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# Rhombus - Geometric Properties and Area of Rhombus Formula

We are all familiar with the shape of a 2D diamond. In Euclidean geometry, this shape is known as a rhombus. A rhombus is a quadrilateral (having four sides) of equal lengths but in the shape of a parallelogram. It is a particular instance of a parallelogram in which the diagonals cross at 90 degrees.

The diagonals of the rhombus bisect its interior angles and form 4 right-angle isosceles triangles, which are similar and congruent to each other. The adjacent angles of a rhombus equal 180 degrees in value, and all four angles together constitute 360 degrees. Now that we have discussed some major characteristics like the shape, angles, and diagonals of a rhombus, let us discuss the important parameters like the perimeter and area of a rhombus.

Area: The area of a rhombus is described as the amount of space swept by the rhombus in the 2D plane. The area of a rhombus is formulated as ½ (diagonal 1 x diagonal 2). The lengths of the diagonals determine the area of the rhombus. Perimeter: The perimeter of a rhombus is the total distance of its boundaries. Just like the perimeter of a square with side ‘s’, the perimeter of a rhombus with each side ‘l’ is written as 4l.

## Geometric Properties of a Rhombus:

Let us now learn about the various properties of a rhombus. They are mentioned below:

• If the midpoints of both diagonals are joined together, then the resulting figure will be another rhombus. When the midpoints of each side are connected, the resulting shape is a rectangle. The rectangle's length and breadth will be exactly half of the value of the major diagonal, and its area will be half that of the rhombus.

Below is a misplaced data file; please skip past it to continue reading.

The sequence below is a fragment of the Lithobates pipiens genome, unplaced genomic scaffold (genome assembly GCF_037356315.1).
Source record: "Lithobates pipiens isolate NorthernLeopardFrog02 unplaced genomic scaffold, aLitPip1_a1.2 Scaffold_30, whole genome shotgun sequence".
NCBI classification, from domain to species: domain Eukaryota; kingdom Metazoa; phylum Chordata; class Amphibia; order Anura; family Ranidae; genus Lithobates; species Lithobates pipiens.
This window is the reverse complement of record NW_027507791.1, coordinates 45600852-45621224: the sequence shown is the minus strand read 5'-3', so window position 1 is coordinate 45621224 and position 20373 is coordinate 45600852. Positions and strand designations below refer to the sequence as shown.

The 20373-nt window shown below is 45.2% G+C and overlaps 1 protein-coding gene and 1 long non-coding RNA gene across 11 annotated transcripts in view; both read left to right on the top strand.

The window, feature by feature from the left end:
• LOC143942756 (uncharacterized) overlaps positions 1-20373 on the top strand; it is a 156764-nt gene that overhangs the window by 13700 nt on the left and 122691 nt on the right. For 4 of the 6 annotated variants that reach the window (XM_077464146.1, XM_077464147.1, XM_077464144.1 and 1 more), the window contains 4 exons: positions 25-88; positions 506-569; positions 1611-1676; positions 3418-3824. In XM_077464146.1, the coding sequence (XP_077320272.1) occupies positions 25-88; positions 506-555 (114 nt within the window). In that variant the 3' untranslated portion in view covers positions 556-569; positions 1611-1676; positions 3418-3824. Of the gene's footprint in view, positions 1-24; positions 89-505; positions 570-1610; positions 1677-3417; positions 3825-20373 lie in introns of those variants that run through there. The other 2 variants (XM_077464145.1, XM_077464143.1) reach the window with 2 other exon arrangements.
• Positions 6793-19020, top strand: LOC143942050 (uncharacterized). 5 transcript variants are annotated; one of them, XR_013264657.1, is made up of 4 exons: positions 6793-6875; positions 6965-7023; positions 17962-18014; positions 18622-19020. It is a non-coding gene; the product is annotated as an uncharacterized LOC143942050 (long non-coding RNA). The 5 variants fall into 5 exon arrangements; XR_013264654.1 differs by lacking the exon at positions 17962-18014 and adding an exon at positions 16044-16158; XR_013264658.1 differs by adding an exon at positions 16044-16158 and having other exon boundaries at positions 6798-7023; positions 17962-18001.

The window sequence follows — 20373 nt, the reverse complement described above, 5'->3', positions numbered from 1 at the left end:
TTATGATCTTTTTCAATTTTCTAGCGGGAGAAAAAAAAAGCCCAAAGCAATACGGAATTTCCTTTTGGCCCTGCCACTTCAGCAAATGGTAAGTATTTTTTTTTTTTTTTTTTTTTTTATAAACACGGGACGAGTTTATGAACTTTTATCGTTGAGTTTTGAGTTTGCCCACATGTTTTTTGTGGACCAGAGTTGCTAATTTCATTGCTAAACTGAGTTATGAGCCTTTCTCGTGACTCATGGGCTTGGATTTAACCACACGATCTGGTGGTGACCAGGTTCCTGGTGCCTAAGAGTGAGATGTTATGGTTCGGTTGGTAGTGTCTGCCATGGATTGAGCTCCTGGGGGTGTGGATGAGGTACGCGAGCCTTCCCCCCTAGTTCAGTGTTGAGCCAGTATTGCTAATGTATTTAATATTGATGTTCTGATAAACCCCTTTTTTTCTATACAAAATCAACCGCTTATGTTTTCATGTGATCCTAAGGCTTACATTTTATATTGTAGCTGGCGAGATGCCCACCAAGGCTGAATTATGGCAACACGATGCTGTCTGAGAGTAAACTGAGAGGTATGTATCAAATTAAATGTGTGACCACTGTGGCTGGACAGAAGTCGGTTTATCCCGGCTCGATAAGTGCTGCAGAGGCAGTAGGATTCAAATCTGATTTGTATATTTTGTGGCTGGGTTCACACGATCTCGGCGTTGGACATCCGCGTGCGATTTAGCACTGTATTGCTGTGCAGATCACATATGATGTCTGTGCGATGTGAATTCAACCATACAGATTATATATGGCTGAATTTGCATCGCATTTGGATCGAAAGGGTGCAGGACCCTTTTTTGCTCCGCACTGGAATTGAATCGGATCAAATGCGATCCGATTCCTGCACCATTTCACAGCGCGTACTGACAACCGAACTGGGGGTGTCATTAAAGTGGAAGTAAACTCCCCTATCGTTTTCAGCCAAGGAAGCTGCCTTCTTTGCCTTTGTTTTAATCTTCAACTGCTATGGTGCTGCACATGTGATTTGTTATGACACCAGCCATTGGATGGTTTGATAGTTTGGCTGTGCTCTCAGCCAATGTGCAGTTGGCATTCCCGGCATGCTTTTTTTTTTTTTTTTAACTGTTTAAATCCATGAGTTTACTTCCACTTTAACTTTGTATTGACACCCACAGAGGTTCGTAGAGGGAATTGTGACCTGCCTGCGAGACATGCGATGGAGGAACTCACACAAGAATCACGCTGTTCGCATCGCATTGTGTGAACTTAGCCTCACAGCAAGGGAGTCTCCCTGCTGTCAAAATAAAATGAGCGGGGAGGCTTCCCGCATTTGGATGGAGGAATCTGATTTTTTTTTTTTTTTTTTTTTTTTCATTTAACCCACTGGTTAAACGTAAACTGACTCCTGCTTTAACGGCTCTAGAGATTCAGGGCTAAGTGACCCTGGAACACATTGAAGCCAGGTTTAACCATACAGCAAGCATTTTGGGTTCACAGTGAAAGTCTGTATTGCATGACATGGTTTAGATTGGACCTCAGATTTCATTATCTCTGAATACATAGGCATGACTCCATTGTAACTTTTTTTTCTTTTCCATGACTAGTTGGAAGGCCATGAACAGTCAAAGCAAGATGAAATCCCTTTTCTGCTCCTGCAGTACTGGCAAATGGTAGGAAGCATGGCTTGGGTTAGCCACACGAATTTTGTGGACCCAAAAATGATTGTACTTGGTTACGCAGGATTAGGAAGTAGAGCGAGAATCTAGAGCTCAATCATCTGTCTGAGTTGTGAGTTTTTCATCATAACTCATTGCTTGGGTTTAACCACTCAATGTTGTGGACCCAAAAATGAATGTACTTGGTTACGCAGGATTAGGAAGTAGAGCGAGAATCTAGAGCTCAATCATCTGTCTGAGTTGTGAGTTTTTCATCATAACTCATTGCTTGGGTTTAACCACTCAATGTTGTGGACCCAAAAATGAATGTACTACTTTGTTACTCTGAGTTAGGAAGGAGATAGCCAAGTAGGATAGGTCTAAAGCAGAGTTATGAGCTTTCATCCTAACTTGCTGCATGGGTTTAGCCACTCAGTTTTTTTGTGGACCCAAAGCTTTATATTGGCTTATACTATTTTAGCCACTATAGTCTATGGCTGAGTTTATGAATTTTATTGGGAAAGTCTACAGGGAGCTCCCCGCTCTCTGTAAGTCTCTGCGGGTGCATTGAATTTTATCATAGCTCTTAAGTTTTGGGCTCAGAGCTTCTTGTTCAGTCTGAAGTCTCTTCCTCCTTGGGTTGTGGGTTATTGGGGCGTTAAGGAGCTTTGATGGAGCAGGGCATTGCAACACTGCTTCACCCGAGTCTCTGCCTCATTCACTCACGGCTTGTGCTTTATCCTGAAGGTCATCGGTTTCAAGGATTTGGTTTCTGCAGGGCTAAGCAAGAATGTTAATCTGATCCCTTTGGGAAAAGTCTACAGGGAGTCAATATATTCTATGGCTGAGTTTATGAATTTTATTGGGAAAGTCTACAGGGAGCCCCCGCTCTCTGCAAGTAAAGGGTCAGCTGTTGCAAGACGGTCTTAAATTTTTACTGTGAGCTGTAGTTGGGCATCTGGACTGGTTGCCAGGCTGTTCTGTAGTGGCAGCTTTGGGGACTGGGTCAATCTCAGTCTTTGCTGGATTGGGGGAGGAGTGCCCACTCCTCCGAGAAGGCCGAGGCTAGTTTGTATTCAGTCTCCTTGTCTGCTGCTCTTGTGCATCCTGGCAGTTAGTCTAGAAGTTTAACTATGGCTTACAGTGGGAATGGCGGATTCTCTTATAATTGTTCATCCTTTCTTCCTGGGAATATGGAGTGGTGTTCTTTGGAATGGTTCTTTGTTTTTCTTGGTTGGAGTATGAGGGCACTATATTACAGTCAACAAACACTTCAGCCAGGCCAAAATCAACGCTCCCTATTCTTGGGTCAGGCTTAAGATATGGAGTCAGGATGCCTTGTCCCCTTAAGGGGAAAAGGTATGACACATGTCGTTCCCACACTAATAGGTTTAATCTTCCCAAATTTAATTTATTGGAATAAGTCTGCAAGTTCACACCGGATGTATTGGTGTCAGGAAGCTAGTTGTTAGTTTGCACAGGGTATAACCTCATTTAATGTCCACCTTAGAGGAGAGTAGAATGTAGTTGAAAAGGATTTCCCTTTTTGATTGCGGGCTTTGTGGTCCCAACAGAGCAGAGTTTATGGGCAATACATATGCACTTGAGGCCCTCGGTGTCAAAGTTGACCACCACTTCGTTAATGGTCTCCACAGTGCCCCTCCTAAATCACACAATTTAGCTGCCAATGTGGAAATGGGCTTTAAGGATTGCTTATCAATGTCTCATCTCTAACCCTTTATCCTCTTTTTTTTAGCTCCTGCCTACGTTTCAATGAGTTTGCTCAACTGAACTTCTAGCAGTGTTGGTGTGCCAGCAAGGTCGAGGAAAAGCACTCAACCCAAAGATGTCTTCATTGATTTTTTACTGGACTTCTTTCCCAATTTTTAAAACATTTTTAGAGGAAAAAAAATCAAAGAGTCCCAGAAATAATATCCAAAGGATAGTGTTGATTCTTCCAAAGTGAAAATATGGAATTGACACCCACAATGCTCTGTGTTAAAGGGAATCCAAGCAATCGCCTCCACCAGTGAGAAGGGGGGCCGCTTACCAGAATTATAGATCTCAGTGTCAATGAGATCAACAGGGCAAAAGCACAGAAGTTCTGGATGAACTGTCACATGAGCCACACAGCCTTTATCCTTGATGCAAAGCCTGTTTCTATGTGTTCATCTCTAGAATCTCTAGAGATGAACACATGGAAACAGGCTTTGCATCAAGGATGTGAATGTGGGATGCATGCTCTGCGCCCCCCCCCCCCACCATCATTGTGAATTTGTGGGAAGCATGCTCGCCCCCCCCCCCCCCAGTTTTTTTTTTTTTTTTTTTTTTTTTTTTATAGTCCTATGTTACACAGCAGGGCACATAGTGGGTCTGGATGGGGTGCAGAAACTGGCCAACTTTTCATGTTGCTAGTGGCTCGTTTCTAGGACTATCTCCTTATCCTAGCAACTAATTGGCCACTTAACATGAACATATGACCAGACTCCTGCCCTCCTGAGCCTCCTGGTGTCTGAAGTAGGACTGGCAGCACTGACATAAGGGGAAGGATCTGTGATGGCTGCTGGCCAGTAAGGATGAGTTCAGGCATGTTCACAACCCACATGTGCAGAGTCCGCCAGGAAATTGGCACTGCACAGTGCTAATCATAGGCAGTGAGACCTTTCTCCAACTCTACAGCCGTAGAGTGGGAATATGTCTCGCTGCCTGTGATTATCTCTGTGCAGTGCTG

• There are neither inscribing circles within a rhombus nor circumscribing circles outside the perimeters of a rhombus.
• Two congruent equilateral triangles are produced when the shorter diagonal equals one of the rhombus's sides.
• On rotating a rhombus about either side of the axis of rotation, you will receive a cylindrical surface with a convex cone at one end and a concave cone at the other.
• When the rhombus is rotated around the line connecting the midpoints of the opposing sides as the axis of rotation, a cylindrical surface is obtained with concave cones on either end.
• When a rhombus revolves around the longer diagonal about the axis of rotation, a solid with two cones linked to their bases is obtained. In this example, the solid's greatest diameter is equal to the rhombus's shorter diagonal.
• When a rhombus revolves around the longer diagonal about the axis of rotation, a solid with two cones linked to their bases is obtained. In this example, the solid's greatest diameter is equal to the rhombus's shorter diagonal.
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